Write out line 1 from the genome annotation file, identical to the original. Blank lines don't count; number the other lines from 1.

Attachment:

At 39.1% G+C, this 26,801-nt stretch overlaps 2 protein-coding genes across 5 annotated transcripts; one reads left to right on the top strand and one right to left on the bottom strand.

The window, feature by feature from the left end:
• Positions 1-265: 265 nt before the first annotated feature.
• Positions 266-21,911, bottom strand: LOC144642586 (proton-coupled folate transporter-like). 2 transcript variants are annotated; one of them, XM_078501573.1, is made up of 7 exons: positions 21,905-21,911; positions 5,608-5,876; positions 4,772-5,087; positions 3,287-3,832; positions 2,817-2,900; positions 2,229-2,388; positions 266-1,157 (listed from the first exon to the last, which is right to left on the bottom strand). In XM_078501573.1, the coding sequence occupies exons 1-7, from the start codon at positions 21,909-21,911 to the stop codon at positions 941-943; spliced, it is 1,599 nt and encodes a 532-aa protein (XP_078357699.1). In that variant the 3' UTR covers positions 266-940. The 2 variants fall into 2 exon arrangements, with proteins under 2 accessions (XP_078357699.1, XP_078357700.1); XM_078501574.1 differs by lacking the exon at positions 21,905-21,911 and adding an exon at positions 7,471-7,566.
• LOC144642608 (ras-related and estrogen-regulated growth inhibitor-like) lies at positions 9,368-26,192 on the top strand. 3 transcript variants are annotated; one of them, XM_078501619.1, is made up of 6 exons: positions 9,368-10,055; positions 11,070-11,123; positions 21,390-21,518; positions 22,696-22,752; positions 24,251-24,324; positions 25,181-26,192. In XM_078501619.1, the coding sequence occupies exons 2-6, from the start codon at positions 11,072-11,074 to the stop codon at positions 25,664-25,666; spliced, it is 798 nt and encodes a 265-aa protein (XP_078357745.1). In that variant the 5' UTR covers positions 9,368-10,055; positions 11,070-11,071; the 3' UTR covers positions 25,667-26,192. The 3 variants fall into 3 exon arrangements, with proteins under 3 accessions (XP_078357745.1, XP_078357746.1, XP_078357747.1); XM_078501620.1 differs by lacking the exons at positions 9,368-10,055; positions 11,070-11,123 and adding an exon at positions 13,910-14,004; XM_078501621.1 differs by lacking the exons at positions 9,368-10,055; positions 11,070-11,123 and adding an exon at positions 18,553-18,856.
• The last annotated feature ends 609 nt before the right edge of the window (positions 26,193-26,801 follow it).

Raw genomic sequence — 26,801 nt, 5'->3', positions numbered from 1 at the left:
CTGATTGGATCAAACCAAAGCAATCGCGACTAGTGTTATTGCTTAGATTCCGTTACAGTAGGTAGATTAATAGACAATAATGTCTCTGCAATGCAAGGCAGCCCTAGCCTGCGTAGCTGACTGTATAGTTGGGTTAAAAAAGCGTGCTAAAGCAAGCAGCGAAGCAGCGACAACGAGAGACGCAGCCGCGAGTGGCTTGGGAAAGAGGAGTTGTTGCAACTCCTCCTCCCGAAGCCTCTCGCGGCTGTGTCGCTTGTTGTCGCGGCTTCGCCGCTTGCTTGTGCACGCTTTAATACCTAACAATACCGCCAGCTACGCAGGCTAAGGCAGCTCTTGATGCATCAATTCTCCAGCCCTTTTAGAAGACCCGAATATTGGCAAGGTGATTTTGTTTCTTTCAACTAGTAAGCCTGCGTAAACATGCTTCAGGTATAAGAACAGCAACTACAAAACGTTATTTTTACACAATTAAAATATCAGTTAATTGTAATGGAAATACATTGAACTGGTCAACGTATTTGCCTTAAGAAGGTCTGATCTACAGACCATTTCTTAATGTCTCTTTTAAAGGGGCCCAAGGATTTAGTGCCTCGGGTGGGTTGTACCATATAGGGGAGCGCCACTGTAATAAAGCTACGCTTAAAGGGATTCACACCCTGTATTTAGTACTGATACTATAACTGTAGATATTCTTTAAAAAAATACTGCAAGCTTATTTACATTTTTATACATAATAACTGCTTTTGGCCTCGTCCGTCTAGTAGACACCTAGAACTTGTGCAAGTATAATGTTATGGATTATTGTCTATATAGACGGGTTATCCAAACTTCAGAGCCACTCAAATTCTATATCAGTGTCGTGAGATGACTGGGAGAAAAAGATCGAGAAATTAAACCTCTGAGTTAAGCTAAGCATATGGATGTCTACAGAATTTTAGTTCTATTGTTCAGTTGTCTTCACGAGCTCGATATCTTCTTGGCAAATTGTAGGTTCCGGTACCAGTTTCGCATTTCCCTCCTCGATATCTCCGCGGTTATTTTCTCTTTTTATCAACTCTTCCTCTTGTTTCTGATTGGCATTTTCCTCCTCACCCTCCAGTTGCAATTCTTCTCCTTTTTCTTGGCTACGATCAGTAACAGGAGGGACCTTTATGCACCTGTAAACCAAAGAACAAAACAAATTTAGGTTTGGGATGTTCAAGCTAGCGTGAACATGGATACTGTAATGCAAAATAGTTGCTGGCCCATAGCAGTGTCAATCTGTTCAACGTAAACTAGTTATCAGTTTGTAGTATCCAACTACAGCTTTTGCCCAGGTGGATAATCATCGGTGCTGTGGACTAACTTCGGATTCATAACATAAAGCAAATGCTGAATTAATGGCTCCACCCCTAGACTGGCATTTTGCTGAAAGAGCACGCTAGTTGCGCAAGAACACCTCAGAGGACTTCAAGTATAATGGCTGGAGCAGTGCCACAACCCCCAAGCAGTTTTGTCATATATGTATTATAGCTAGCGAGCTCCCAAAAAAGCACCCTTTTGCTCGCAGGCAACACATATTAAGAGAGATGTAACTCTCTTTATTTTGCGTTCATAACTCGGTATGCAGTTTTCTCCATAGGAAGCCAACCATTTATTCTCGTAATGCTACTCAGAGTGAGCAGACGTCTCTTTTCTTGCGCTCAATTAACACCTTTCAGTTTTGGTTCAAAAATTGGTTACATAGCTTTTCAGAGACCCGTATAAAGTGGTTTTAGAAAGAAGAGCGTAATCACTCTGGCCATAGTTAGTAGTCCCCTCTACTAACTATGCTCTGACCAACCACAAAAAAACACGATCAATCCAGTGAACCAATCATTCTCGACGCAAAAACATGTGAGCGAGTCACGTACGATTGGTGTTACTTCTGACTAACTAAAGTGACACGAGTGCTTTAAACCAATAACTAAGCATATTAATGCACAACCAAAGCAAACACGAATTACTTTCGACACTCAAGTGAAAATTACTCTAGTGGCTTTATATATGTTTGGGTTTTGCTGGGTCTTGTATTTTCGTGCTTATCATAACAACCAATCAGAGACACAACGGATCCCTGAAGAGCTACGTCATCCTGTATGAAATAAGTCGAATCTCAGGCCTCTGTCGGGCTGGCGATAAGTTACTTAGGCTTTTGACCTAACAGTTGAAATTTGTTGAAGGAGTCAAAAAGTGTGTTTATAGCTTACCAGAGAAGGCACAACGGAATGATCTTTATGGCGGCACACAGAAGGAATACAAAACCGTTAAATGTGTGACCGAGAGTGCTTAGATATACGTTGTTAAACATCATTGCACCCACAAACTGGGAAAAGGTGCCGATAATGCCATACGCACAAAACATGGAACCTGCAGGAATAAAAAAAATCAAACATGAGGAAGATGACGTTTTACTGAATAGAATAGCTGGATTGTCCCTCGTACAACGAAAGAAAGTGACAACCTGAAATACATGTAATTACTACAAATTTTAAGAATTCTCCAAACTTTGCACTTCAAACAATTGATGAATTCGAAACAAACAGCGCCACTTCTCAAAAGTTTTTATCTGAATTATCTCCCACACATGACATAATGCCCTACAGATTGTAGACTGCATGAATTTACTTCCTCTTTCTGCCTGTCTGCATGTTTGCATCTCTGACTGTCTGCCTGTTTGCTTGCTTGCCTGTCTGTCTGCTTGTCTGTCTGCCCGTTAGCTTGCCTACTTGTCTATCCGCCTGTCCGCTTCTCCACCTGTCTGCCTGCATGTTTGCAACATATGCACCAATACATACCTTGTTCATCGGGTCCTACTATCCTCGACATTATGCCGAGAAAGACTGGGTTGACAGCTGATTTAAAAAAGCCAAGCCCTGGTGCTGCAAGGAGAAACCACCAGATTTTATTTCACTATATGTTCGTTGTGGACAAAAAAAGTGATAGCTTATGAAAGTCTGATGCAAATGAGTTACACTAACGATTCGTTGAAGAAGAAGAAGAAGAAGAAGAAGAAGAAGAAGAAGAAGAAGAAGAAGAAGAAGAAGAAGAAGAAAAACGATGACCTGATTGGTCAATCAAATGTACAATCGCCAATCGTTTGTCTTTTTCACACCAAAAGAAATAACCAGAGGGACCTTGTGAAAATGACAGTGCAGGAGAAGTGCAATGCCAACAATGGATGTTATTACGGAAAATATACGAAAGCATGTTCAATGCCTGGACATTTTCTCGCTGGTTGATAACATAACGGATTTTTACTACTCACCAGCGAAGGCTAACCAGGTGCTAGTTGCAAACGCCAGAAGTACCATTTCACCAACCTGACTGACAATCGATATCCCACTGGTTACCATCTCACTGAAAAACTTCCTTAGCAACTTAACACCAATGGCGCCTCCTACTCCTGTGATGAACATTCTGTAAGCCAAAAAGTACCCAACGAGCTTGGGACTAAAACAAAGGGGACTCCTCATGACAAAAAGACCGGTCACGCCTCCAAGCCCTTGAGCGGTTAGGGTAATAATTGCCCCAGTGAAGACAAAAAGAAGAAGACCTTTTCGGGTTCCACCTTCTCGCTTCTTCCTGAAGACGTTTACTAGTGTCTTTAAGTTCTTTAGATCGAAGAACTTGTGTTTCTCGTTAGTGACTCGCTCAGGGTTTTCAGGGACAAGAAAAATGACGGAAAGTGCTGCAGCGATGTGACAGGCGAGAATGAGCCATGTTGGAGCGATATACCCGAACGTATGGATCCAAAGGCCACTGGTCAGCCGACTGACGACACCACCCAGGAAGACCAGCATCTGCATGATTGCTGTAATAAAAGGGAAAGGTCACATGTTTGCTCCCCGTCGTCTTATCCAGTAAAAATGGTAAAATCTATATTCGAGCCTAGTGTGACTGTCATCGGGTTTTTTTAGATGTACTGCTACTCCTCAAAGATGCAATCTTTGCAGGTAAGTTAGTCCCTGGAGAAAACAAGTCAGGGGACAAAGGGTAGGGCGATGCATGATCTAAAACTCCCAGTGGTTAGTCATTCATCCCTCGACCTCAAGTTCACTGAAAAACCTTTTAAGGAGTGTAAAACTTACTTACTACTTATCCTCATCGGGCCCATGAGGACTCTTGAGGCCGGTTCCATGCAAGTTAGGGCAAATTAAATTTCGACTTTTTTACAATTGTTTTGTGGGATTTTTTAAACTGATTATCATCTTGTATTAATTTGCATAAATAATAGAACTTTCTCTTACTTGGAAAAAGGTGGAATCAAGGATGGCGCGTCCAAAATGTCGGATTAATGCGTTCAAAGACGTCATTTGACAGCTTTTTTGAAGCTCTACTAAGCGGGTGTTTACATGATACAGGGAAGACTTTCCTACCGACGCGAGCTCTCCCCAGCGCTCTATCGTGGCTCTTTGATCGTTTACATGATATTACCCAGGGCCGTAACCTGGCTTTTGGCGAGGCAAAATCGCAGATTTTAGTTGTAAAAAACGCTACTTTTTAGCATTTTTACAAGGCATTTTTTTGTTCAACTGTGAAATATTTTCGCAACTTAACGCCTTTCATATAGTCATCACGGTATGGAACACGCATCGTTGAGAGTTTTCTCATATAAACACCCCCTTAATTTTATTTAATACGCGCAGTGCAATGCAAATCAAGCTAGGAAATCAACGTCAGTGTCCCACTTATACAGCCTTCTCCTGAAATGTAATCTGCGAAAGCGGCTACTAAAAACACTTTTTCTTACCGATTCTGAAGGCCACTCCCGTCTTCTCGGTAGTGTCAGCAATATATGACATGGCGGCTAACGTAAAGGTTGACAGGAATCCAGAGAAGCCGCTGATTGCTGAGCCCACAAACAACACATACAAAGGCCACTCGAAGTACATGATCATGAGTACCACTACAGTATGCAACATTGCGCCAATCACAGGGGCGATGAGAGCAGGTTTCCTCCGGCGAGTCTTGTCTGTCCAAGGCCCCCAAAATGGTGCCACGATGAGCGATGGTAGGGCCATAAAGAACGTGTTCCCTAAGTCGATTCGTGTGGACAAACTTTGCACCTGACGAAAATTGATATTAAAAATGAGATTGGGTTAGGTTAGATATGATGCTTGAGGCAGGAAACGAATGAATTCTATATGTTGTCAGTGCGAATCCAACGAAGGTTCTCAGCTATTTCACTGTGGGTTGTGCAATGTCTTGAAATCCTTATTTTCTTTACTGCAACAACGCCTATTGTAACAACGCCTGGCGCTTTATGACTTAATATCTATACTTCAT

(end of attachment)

At 39.1% G+C, this 26,801-nt stretch overlaps 2 protein-coding genes across 5 annotated transcripts; one reads left to right on the top strand and one right to left on the bottom strand.